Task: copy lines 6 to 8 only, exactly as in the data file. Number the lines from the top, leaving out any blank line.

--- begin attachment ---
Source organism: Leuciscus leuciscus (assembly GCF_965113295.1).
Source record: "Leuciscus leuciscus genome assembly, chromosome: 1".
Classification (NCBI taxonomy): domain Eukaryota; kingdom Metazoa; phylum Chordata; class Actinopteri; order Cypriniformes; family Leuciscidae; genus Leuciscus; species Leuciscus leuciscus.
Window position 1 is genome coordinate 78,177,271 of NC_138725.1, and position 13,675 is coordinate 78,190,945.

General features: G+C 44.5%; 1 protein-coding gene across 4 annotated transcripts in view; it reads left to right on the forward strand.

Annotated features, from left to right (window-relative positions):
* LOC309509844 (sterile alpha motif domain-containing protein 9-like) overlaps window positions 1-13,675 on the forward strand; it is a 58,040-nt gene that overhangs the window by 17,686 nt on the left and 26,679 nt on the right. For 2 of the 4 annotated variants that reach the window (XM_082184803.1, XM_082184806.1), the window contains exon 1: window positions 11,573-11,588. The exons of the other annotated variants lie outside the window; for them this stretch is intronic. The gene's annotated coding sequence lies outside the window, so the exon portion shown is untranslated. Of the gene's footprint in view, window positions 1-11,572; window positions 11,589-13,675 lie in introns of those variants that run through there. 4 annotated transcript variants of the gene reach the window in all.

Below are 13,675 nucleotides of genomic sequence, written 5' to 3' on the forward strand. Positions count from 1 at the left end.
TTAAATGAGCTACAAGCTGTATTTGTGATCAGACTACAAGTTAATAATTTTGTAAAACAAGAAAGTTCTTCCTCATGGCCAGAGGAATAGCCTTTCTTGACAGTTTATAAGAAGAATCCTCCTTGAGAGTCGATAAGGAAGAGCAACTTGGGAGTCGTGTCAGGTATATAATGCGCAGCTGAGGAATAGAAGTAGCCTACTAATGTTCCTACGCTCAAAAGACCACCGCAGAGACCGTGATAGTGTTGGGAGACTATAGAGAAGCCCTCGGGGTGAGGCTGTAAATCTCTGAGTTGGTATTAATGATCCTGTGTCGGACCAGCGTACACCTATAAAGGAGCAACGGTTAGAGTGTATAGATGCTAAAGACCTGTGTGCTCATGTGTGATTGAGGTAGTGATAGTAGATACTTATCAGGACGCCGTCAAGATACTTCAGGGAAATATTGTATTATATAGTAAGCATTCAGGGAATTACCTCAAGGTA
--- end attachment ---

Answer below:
Annotated features, from left to right (window-relative positions):
* LOC309509844 (sterile alpha motif domain-containing protein 9-like) overlaps window positions 1-13,675 on the forward strand; it is a 58,040-nt gene that overhangs the window by 17,686 nt on the left and 26,679 nt on the right. For 2 of the 4 annotated variants that reach the window (XM_082184803.1, XM_082184806.1), the window contains exon 1: window positions 11,573-11,588. The exons of the other annotated variants lie outside the window; for them this stretch is intronic. The gene's annotated coding sequence lies outside the window, so the exon portion shown is untranslated. Of the gene's footprint in view, window positions 1-11,572; window positions 11,589-13,675 lie in introns of those variants that run through there. 4 annotated transcript variants of the gene reach the window in all.

Below are 13,675 nucleotides of genomic sequence, written 5' to 3' on the forward strand. Positions count from 1 at the left end.